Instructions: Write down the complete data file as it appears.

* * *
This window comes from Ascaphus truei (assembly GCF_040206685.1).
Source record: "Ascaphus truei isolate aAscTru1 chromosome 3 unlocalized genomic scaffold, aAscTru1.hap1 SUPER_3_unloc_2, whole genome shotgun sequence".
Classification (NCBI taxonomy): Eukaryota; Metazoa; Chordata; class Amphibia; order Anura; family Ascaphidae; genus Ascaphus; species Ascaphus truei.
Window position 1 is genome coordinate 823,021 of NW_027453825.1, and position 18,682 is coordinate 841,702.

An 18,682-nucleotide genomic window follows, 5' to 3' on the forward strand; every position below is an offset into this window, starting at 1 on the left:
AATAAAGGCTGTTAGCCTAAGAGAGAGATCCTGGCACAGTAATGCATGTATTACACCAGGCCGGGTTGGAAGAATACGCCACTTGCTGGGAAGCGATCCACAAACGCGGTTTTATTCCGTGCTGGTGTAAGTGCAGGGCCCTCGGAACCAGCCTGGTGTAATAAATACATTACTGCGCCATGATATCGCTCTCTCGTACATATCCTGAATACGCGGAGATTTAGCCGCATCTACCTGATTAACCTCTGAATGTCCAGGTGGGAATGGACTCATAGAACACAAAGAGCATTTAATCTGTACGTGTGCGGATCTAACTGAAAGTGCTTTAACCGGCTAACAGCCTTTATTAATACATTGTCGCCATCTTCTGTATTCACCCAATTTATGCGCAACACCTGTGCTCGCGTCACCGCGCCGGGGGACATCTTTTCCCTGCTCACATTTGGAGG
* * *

This window comes from Ascaphus truei (assembly GCF_040206685.1).
Source record: "Ascaphus truei isolate aAscTru1 chromosome 3 unlocalized genomic scaffold, aAscTru1.hap1 SUPER_3_unloc_2, whole genome shotgun sequence".
Classification (NCBI taxonomy): Eukaryota; Metazoa; Chordata; class Amphibia; order Anura; family Ascaphidae; genus Ascaphus; species Ascaphus truei.
Window position 1 is genome coordinate 823,021 of NW_027453825.1, and position 18,682 is coordinate 841,702.

An 18,682-nucleotide genomic window follows, 5' to 3' on the forward strand; every position below is an offset into this window, starting at 1 on the left:
AATAAAGGCTGTTAGCCTAAGAGAGAGATCCTGGCACAGTAATGCATGTATTACACCAGGCCGGGTTGGAAGAATACGCCACTTGCTGGGAAGCGATCCACAAACGCGGTTTTATTCCGTGCTGGTGTAAGTGCAGGGCCCTCGGAACCAGCCTGGTGTAATAAATACATTACTGCGCCATGATATCGCTCTCTCGTACATATCCTGAATACGCGGAGATTTAGCCGCATCTACCTGATTAACCTCTGAATGTCCAGGTGGGAATGGACTCATAGAACACAAAGAGCATTTAATCTGTACGTGTGCGGATCTAACTGAAAGTGCTTTAACCGGCTAACAGCCTTTATTAATACATTGTCGCCATCTTCTGTATTCACCCAATTTATGCGCAACACCTGTGCTCGCGTCACCGCGCCGGGGGACATCTTTTCCCTGCTCACATTTGGAGG